Me! Me! Me! Otherwise known as social networking

 

I’ve been discussing visualizations and infographics with my ENGL 335 Digital Humanities students [check out their course blog here], and I came across this. Relevant to this week’s readings and blog posts, right?

 

Posted on October 1, 2012, in Social Media. Bookmark the permalink. 6 Comments.

  1. 29% of people will friend people just because they look good without having any idea who they are? That sounds like a really bad idea.

    Also, from the readings–especially Qualman–it seems that the expectation is that social media makes people feel better about themselves and encourages them to get out and live a more fulfilling life, but this infographic indicates that the more time people spend on Facebook, the worse they feel about themselves.

    Are we really using Facebook to connect with friends or are we being narcissistic and trying to one-up each other with how cool we are. For example, as I look at Facebook now:
    – There is a post asking me to vote for someone’s baby in a cuteness contest for baby food.
    – Someone posting a picture of their cool new house.
    – Pictures of someone’s kids dressed up for homecoming.
    – A group of family members at a barbecue next to a pool.

    Is there any way to use Facebook that wouldn’t be a little self promotional? We don’t want people to post all the boring, embarrassing, and mundane stuff to counterbalance the bragging, do we? If we did you’d end up with posts like, “Eating an entire bag of Cheetos in my underwear while watching a Honey Boo Boo marathon.”

    • Oh my gosh, Bob, your last line nearly killed me. Hilarious!

      I find it interesting that the expansion of social media is really about our obsession with ourselves. (Well, interesting and horrifying.) Is it that we are trying to sell others about how wonderful our lives are, or we just trying to convince ourselves?

      It really does seem as if there is a “brand” that is built by an individual with each post, one building on top of another. So, what are individuals doing with their “brand”? Is the result really just to convince others that we are the sum of our posts? Like Bob, as I look at others Facebook pages I can sum up their “brand” pretty easily: One person’s main theme seems to be happiness, a person’s about on-going bad luck, and yet another’s about their hobby. Or maybe they/we are just trying to convince ourselves? Either way, social media does seem to be about the “Me!, Me!, Me!”

      • Agreed, I think most of Facebook is “All About Me”. Sometimes I just wonder how many of those posts are actually real. Like did it ever happen to you that you were with somebody at an event and that person is afterwards posting something about it in a very different way than you would have done? But then again, the same happens to me when I hear somebody telling this story to another friend in a face-to-face conversation. So I guess it is all just normal. Just the medium is different…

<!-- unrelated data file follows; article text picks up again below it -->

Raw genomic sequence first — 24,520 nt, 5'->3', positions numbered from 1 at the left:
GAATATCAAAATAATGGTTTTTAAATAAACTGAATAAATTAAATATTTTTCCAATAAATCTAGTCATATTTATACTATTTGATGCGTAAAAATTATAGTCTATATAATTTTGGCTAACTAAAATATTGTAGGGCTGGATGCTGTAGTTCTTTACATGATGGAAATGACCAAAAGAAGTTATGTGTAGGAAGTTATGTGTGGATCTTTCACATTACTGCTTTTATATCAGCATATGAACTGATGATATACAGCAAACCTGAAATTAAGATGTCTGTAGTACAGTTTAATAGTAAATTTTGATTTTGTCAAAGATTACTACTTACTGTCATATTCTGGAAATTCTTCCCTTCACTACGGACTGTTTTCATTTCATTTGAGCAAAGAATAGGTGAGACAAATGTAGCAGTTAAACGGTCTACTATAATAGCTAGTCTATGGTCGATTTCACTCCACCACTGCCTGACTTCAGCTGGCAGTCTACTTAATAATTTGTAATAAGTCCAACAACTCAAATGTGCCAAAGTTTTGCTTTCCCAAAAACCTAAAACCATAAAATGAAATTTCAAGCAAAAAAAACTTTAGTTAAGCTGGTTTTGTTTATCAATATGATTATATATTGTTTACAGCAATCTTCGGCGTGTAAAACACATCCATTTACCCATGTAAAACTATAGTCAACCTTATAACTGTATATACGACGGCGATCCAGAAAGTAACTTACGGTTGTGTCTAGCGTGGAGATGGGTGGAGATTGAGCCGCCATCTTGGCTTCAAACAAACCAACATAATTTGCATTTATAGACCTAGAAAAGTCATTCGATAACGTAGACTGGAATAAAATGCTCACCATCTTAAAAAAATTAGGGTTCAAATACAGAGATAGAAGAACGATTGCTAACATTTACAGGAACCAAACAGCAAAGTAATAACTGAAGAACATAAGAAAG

2. Sadly, I think that Cheetos Honey Boo Boo status may be bragging to some, AKA “Look at all the free time I have & I can eat whatever I want.” 😉

  3. This discussion actually may segue nicely into the discussion of Sherry Turkle’s book [the subject of your midterm exam, which I’ll be posting tomorrow] as she feels strongly about the need for people to take time away from their phones and enjoy solitude!

  4. The idea of Facebook being about “me, me, me!” made me wonder about people who don’t have Facebook pages. For some reason I immediately thought of Garrison Keillor. He always talks about being a very shy guy, not really wanting to draw attention to himself, and feeling socially awkward. So I wondered– would Garrison have a Facebook page, or is that too contrary to the persona he’s tried to create? (I know, there’s already some irony there about an author, radio personality, and sort-of movie star not wanting attention.) Anyway, three different pages came up; one looked legit and believable, but not the other two.

    That leads me to two questions: 1. What’s to stop people from creating a fake Facebook pages about a celebrity or anyone they know and want to poke fun at? (Kind of like SNL satirizing politicians.) 2. How would the unwilling “victim” be able to respond? 3. (Yes, another question came up.) Does anyone know of any skillfully-done-but-purposefully-faked Facebook pages aimed at politicians or clebrities?

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